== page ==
An alternate hypothesis is that these inland shell midden sites are evidence of interior resource use by past populations in upland mountain environments. The Garry Oak meadow ecosystems of the Gulf Islands are well-known to have been intensively exploited by historic Coast Salish peoples for their camas lily and other carbohydrate-rich root plants. Under this scenario, inland shell middens may have acted as seasonal field camps for small family groups to collect, prepare and store resources gathered on the mountains during the early spring and summer. Small quantities of shellfish and other marine resources would have been transported as food supplies from the coast during travels up the mountain, which over time accumulated into large, stratified shell deposits. However, this 'traditional use' hypothesis does not adequately explain why the chronology of the few excavated inland shell middens appear to narrowly date to the Marpole Phase. If these inland shell middens were associated with Coast Salish peoples gathering important food resources on upland environments over time, the chronology of these sites would be expected to demonstrate a longer-term use of the landscape over thousands of years continuing up to historical times. Admittedly, carbon-14 dating evidence is presently limited and further exploration of this hypothesis would be valuable.
In contrast to these perspectives, however, a recently published report speculates that the discovery of a zoomorphic stone bowl at an inland shell midden in Sechelt indicates that the site may not have been used for domestic purposes but 'shamanic' religious use during the Marpole Phase. While not a well-supported argument, the idea that there may be ceremonial or ritual purposes for the placement of these sites deserves more rigorous academic attention. An valuable direction to consider is the idea that the landscape where these inland shell midden sites have been placed held 'symbolic' meaning for ancient Coast Salish people.

For most residents of British Columbia, the land lacks any deep, historical presence. In First Nation culture, however, the lands are rich, storied landscapes embedded by ancient family connections, cultural history, and mythic events. Today, many Coast Salish peoples perceive the mountains on southeastern Vancouver Island and southern Gulf Island as 'heritage sites' which hold intangible, sacred significance to their cultures. Oral histories relate mountains as ancient places where the First Ancestors descended from the Sky World, and mythic places during creation times where the Transformer changed humans and non-human beings into figures of the natural landscape. The ethnographer Charles Hill-Tout at the turn of the century recorded a version of a well-known Coast Salish myth, which specifically explains the mythic existence of 'shells' seen atop of the mountains of Salt Spring Island. According to this narrative, Sqaleken 'The Boy with Lightning Eyes' acquired non-human spirit powers so potent that he was forced to remove himself from society and reside on the mountains of Salt Spring Island. Sqaleken asked his uncle to collect a canoe-full of broken-clam shells from a nearby beach and brought up the mountain to line a fresh-water well. Hill-Tout's Coast Salish informant explained, the shells " may be seen there to this day on top of the mountain". Thus, Coast Salish people in historical times certainly knew about the existence of ancient shell middens on the mountains of Salt Spring Island and attributed a mythic origin to them.

Did ancient Coast Salish people during the Marpole-era similarly perceive mountains as powerful, mythic places which embedded symbolic meaning for their cultures? Did this cultural perception of these mountain landscapes shape their ideas about how to use the land? Were the use of inland shell midden sites less important than the symbolic act of placing these shell deposits on the broader cultural landscape of the mountain itself?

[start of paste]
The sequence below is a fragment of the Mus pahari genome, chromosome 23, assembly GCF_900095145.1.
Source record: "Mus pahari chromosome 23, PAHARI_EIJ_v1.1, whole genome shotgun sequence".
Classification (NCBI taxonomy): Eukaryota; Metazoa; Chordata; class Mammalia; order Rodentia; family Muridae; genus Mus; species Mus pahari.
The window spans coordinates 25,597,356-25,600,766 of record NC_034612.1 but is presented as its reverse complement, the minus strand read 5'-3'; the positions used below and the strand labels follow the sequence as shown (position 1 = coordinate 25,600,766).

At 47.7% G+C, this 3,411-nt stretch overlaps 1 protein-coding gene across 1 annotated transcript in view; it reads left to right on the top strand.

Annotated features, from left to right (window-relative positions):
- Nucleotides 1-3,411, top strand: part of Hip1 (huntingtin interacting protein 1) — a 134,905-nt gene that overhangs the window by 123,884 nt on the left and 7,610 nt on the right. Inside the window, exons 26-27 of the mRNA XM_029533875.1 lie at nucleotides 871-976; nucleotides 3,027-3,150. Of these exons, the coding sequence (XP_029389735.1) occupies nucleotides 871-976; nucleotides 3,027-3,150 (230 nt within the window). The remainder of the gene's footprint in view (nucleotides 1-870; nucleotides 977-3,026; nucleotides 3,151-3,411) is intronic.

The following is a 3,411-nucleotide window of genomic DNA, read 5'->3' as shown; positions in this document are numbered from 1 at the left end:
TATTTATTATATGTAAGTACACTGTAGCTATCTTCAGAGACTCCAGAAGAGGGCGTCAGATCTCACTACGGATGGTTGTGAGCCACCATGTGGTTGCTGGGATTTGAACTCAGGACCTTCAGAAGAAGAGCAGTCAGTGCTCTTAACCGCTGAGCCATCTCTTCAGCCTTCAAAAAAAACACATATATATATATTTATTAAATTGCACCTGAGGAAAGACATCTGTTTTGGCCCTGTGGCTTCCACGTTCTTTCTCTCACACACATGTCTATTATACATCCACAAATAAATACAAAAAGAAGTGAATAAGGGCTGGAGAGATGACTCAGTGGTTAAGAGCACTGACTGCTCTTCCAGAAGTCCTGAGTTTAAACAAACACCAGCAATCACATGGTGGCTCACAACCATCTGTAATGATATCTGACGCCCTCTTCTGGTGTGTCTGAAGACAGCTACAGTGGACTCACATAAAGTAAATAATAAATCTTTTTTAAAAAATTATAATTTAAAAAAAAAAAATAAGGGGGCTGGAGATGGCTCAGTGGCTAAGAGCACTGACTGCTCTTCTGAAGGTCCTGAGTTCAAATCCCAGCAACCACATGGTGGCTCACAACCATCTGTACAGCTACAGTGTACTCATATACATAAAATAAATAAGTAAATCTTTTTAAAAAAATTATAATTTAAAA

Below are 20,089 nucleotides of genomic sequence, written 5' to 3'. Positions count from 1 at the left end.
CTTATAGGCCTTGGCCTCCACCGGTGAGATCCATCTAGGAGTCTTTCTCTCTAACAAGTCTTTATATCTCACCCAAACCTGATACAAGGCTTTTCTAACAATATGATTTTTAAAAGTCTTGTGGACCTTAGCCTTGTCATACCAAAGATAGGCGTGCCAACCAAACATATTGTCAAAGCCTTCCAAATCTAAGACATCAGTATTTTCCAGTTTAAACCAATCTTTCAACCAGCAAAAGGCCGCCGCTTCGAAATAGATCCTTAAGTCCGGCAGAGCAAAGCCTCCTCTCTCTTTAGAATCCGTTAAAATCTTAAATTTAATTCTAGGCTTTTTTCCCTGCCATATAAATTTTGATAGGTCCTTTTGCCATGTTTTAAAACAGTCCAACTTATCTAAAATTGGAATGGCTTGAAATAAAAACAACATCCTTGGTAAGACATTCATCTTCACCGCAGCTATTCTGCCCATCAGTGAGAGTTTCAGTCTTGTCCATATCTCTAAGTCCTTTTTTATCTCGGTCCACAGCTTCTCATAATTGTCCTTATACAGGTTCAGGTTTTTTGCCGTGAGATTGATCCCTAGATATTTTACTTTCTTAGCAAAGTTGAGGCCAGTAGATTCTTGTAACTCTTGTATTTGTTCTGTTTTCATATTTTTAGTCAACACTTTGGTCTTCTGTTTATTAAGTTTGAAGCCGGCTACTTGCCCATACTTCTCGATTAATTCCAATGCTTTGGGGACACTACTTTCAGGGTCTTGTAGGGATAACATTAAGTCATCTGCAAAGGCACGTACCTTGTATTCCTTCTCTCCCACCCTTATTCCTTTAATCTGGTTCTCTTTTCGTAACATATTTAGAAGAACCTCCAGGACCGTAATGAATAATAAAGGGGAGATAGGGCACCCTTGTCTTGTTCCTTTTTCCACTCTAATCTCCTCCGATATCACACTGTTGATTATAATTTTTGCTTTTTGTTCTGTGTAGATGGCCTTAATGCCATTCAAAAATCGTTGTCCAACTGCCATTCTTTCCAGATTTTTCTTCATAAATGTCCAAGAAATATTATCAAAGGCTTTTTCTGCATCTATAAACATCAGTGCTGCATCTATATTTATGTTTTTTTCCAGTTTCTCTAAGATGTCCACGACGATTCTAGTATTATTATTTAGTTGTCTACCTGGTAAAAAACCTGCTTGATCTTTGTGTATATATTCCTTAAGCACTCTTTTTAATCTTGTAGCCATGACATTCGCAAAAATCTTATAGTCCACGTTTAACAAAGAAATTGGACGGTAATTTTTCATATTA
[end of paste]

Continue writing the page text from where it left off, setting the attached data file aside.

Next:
I believe that the key to understanding these sites lie embedded in the landscape where they are situated. These inland shell middens are not isolated sites, but associated with a network of interior archaeological sites. Across the entire Strait of Georgia region, these inland sites appear to concentrate in relation to specific landscapes. It is the archaeological context of these sites, their relationship to each other, and their relation to the broader regional landscape that will ultimately provide some understanding of these places. At present, the nature of these inland shell middens remains to be unanswered.

The southern Gulf Islands are nationally treasured for their unique natural heritage, their endangered ecosystems and their rare species at risk. The rich, threatened cultural heritage of the southern Gulf Islands has unfortunately received much less public recognition. Increasing subdivision and land developments threaten our public appreciation of this ancient landscape. While this ancient heritage places are recognized to embody great scientific and cultural values; some among the public continue to actively dismiss these sites as "imported road fill". There is a long colonial history of ignoring, negating and purposefully destroying First Nations' cultural connections to their land in British Columbia. In our modern era of reconciliation, I believe Salt Spring Island must be understood as an ancient place, the place shaped by generations of human experience, once a major centre of Coast Salish life. With this cultural perspective, Salt Spring Island will begin to recognize these lands are not just a place of historical significance for Coast Salish people, but as a living cultural landscape, a place embedded with contemporary symbolic meaning for modern Coast Salish cultural identity.

ERIC MCLAY, M.A. (UBC 1999) is an archaeologist who specializes in the archaeology of the Pacific Northwest Coast. Eric has worked on many archaeological research projects in the southern Gulf Islands over the past decade, and has a strong professional interest in integrating First Nations in heritage resource management. He presently lives in Ladysmith and works as an independent archaeological consultant working on behalf of local First Nations, including the Hul'qumi'num Treaty Group.